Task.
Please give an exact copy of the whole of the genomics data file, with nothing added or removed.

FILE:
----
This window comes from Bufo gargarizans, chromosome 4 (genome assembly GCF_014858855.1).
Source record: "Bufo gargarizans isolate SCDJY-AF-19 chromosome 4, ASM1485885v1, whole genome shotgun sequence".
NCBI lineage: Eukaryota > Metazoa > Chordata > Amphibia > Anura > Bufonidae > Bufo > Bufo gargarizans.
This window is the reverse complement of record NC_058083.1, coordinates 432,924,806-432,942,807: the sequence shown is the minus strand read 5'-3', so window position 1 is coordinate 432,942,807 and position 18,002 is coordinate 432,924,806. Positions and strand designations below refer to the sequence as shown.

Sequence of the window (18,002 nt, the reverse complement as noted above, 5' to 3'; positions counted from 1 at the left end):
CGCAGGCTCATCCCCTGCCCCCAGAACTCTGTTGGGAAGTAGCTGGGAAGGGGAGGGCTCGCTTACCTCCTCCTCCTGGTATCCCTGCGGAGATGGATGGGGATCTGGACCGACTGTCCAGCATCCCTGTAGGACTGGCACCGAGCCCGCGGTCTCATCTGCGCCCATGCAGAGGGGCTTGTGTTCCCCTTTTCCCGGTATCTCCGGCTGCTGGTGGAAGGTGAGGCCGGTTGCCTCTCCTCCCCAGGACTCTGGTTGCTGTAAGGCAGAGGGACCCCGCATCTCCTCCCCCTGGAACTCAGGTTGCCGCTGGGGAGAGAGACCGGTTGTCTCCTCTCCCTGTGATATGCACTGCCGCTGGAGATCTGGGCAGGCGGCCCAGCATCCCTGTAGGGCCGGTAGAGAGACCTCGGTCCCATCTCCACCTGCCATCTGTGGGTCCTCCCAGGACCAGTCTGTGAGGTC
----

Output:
This window comes from Bufo gargarizans, chromosome 4 (genome assembly GCF_014858855.1).
Source record: "Bufo gargarizans isolate SCDJY-AF-19 chromosome 4, ASM1485885v1, whole genome shotgun sequence".
NCBI lineage: Eukaryota > Metazoa > Chordata > Amphibia > Anura > Bufonidae > Bufo > Bufo gargarizans.
This window is the reverse complement of record NC_058083.1, coordinates 432,924,806-432,942,807: the sequence shown is the minus strand read 5'-3', so window position 1 is coordinate 432,942,807 and position 18,002 is coordinate 432,924,806. Positions and strand designations below refer to the sequence as shown.

Sequence of the window (18,002 nt, the reverse complement as noted above, 5' to 3'; positions counted from 1 at the left end):
CGCAGGCTCATCCCCTGCCCCCAGAACTCTGTTGGGAAGTAGCTGGGAAGGGGAGGGCTCGCTTACCTCCTCCTCCTGGTATCCCTGCGGAGATGGATGGGGATCTGGACCGACTGTCCAGCATCCCTGTAGGACTGGCACCGAGCCCGCGGTCTCATCTGCGCCCATGCAGAGGGGCTTGTGTTCCCCTTTTCCCGGTATCTCCGGCTGCTGGTGGAAGGTGAGGCCGGTTGCCTCTCCTCCCCAGGACTCTGGTTGCTGTAAGGCAGAGGGACCCCGCATCTCCTCCCCCTGGAACTCAGGTTGCCGCTGGGGAGAGAGACCGGTTGTCTCCTCTCCCTGTGATATGCACTGCCGCTGGAGATCTGGGCAGGCGGCCCAGCATCCCTGTAGGGCCGGTAGAGAGACCTCGGTCCCATCTCCACCTGCCATCTGTGGGTCCTCCCAGGACCAGTCTGTGAGGTC